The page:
37.71954-12-28331°38'N / 89°11'W31°46'N / 89°04'W11.50 Miles250 Yards0252.5M0Jones
37.91950-04-29231°16'N / 89°50'W31°23'N / 89°42'W11.30 Miles100 Yards00250K0Marion
38.51950-03-27232°18'N / 90°10'W32°29'N / 89°47'W25.70 Miles50 Yards00250K0Rankin
38.61971-12-15231°47'N / 89°08'W31°48'N / 89°02'W6.10 Miles77 Yards0225K0Jones
38.82004-11-24232°05'N / 89°18'W32°13'N / 89°01'W20.00 Miles600 Yards023.0M0Jasper
 Brief Description: This tornado moved into Jasper county from Smith county 5.5 miles southwest of Montrose and tracked northeast for 20 miles before moving into Newton county 6 miles east of Garlandville. As this strong tornado tracked across Jasper county a few thousand trees were uprooted and snapped. Seven residential homes sustained major damage along with eleven sustaining minor damage. Eight chicken houses were destroyed with five more sustaining major damage. The total path length of this tornado was 38 miles across Smith, Jasper and Newton counties.
39.22007-12-20231°36'N / 90°22'W31°37'N / 90°17'W5.00 Miles200 Yards01500K0KLincoln
 Brief Description: EVENT NARRATIVE: This strong tornado touched down just east of the Brookhaven-Lincoln County Airport and tracked east-northeast for five miles to near the Woolworth Community. The most significant damage occurred just south of Heucks Crossing along Beeson Road where two mobile homes were obliterated. The debris was swept from foundations with large debris, including furniture, and appliances thrown more than 100 yards. Additionally, numerous trees, both pines and hardwoods, were snapped and uprooted along with several power lines down along the path. A shop was also destroyed, camper trailer heavily damaged and two other homes suffered significant roof damage. EPISODE NARRATIVE: A small, but potent, storm system evolved and moved east across the region during the first half of the day. A large MCV (meso-scale convective vortex) developed across Central Louisiana during the morning hours and moved east adding an extra kick to the atmosphere and aided in generating a line of severe thunderstorms which produced five tornadoes and wind damage. All the severe weather was confined to the southern areas, generally along Highway 84, and extended from Natchez to Brookhaven to Laurel.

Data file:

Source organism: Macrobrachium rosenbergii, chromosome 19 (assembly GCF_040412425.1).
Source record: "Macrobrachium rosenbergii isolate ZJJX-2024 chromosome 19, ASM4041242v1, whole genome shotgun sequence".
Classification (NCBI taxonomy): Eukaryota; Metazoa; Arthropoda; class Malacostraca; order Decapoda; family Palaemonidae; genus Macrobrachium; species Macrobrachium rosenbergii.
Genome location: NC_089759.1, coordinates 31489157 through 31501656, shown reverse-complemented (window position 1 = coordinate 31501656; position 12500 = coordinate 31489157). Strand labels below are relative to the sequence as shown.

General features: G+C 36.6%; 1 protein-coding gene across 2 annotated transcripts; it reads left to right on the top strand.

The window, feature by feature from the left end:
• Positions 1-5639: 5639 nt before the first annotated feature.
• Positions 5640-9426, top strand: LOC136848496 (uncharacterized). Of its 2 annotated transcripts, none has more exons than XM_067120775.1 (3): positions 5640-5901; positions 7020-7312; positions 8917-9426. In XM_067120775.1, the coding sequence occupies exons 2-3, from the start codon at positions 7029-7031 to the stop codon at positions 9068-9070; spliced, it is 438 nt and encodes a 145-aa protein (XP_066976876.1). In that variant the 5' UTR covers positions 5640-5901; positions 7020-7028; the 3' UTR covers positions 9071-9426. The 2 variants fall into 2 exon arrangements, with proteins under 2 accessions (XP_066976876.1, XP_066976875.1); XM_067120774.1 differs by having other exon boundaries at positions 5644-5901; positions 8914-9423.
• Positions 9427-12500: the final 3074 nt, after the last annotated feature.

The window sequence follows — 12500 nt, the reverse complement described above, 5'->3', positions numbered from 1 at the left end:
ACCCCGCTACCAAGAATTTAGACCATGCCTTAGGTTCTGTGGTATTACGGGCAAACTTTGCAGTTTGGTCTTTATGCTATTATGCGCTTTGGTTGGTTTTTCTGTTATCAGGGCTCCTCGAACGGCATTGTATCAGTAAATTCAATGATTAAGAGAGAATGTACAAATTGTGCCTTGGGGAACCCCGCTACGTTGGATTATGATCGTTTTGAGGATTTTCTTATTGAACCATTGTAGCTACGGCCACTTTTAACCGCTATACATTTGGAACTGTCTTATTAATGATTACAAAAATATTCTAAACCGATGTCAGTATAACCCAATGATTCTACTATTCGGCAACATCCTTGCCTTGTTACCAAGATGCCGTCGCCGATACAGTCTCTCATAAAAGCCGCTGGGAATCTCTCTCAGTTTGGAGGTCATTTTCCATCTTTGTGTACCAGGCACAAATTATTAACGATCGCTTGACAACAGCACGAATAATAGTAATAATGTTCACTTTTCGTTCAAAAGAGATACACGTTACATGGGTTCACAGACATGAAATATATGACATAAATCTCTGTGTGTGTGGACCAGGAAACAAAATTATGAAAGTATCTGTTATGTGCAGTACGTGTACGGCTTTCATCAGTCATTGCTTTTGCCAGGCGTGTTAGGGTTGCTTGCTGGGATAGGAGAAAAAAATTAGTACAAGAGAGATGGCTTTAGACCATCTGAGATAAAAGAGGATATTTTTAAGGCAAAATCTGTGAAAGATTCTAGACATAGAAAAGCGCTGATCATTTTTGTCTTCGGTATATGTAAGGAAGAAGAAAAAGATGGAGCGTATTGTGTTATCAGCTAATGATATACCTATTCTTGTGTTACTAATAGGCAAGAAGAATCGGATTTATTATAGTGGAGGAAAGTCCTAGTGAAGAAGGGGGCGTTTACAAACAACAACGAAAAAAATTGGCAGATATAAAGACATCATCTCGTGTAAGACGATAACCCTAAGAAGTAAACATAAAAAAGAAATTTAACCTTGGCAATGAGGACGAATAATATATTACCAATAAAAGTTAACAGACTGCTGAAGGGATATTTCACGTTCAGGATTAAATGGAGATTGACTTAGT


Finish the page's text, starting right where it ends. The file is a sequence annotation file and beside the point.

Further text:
39.41950-03-27232°17'N / 90°16'W32°18'N / 90°07'W9.00 Miles50 Yards07250K0Hinds
39.51975-05-07231°24'N / 89°23'W31°25'N / 89°18'W5.40 Miles150 Yards00250K0Forrest